Wednesday, June 20, 2012
At dinner the other night, my wife and I were talking with our neighbor about marathon running. She is an avid runner, and ran in the Boston Marathon. When I asked her if she planned to run another marathon this year she replied that it takes too long to recover and that she would not compete in another for a long time. However, my wife’s sister, roughly the same age and also an avid runner, will compete in six marathons this year. How is it that one avid runner can only compete in one marathon each year while another can compete in six?
As reported in The New York Times (Health: March 19, 2012), how long it takes to recover from a marathon or any other strenuous exercise is not known and is dependent on a host of factors including the mental state of the runner. A popular theory is that the recovery time in days is equal to the number of miles run (e.g., it will take 20 days to fully recover from a 20 mile running race). However, this is not based on any scientific studies and seems mostly discredited by the athletic community. One of the challenges is defining what recovery means. Recovery can mean absence of soreness, replenishment of muscle glycogen, return to peak performance, or even psychological well-being. No benchmarks for any of these exist. We do know that athletes who consume carbohydrates or a bit of protein after exercise seem to replenish muscle glycogen stores with 24 hours or so. Most muscle soreness resolves within a week.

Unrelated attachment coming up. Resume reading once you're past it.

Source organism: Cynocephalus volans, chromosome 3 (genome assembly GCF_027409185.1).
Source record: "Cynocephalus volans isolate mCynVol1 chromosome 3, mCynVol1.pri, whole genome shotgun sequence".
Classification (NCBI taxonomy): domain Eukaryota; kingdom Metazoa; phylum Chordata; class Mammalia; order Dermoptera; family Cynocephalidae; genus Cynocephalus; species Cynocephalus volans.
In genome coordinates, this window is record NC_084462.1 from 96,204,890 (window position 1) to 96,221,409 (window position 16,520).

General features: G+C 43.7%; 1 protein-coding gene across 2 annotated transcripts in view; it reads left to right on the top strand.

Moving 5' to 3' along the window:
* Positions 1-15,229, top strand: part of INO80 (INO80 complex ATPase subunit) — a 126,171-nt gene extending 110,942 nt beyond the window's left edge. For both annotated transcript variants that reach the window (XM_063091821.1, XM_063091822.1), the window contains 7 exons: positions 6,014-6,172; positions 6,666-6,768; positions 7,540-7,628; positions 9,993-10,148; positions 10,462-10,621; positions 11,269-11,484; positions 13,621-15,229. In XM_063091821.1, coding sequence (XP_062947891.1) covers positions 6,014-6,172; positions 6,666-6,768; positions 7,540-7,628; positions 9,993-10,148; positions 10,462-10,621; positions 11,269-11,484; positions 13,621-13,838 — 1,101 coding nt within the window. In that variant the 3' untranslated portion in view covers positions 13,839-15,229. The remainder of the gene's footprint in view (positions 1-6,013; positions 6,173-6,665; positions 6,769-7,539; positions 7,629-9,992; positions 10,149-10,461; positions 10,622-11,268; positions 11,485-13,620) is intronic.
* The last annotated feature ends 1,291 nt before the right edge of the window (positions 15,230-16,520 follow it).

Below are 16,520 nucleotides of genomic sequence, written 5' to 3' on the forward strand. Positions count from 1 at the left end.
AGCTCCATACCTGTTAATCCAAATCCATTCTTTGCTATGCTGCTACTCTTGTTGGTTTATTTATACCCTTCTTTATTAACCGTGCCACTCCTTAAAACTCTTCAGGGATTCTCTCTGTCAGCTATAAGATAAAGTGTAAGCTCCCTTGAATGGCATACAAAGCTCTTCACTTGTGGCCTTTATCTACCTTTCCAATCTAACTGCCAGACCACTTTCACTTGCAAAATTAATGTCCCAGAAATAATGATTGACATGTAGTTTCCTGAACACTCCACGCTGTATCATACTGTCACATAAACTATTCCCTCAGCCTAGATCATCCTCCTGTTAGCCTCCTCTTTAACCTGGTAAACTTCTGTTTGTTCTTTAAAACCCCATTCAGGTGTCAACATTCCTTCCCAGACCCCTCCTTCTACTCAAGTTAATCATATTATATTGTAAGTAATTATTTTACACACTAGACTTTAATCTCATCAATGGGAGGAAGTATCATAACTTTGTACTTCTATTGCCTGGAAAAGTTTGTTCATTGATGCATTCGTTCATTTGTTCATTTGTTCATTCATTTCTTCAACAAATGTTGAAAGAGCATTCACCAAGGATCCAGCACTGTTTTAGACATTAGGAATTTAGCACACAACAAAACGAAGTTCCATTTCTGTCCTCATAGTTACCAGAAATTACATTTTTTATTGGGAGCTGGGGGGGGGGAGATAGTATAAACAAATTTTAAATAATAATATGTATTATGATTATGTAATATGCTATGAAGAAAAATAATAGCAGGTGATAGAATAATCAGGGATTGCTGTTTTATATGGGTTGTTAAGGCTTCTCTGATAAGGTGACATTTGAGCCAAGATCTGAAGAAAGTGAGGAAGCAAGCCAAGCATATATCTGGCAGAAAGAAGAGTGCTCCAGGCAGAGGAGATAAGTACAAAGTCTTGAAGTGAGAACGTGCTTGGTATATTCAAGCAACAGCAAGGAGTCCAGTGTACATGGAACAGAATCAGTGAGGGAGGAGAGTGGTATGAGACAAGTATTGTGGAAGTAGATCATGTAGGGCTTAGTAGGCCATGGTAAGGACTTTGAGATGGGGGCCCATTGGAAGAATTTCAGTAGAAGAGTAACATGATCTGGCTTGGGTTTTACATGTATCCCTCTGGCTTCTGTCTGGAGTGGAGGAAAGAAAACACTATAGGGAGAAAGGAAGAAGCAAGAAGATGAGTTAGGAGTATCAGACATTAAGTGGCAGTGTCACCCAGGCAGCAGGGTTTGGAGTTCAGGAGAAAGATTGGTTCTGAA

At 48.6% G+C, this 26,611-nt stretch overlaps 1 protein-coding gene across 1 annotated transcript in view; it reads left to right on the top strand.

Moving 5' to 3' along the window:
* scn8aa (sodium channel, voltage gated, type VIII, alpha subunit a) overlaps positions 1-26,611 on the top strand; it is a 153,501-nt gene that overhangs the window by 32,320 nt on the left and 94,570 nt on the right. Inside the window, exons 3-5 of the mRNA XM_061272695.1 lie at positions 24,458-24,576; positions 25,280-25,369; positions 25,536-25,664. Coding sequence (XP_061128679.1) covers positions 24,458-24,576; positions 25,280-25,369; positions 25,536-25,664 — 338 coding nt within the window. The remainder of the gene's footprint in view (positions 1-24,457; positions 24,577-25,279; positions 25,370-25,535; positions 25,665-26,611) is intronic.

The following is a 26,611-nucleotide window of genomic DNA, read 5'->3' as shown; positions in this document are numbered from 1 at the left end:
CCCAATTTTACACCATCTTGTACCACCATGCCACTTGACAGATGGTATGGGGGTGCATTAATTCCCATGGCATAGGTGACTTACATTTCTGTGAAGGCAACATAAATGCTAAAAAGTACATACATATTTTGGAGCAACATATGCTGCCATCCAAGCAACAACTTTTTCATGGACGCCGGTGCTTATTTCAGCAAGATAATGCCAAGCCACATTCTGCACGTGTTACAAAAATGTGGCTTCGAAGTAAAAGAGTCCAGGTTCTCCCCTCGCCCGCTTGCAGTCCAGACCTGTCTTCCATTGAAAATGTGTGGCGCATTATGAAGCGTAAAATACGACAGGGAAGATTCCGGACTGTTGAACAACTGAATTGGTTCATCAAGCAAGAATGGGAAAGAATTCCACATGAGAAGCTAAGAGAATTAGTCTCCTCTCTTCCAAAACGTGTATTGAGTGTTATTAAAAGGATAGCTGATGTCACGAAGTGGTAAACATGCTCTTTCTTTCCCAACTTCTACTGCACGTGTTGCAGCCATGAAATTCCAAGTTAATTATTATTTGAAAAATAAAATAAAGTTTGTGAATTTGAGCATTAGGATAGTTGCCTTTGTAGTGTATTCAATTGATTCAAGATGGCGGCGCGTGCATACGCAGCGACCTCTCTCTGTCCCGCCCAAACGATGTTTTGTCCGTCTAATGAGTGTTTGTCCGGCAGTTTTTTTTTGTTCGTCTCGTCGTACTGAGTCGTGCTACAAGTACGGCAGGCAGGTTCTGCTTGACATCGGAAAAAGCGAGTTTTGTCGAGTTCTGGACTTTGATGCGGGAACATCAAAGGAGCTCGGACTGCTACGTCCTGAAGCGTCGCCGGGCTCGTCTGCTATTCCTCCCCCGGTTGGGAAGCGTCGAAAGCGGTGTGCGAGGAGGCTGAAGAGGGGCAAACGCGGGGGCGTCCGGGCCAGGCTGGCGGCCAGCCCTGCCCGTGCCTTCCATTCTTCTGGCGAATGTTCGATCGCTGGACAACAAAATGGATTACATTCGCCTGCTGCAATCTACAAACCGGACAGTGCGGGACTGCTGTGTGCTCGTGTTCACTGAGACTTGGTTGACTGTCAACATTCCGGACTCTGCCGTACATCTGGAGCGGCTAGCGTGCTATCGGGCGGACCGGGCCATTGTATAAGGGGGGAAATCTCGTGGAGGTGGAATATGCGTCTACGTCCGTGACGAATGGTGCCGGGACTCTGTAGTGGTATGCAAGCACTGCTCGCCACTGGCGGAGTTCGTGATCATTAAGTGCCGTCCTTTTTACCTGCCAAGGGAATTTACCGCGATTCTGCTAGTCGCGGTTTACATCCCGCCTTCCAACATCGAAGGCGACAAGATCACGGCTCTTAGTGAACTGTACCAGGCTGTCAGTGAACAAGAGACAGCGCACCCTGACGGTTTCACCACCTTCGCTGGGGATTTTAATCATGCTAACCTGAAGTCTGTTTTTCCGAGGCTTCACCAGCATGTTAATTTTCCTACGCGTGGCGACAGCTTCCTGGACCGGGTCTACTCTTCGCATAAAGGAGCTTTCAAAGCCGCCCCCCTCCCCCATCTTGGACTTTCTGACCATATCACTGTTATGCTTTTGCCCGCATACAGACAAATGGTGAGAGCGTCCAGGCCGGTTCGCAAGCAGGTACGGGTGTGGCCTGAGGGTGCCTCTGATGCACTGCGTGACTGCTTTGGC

However, muscle soreness that prevents exercise leads to deconditioning so that it takes additional time to be able to return to the same performance level. For others, the emotional toll can exceed the physiologic one. Many elite marathoners only run one or two marathons a year as it can take months to recover from the effort. The reasons for the apparent difference in recovery times between my neighbor and sister-in-law may lie in their reason for running in the first place. My neighbor, having met the time she wanted, feels that the pain associated with marathons outweighs any potential joy. My sister-in-law, however, runs to prove something to herself and her family so she will be on the roads within days of finishing the marathon.
Noted by WVR, MD
*This filler excerpt can be found in the June 2012 Pediatrics print journal p. 1110, or via online here.
Posted by Dr. Lewis R. First at 12:01 AM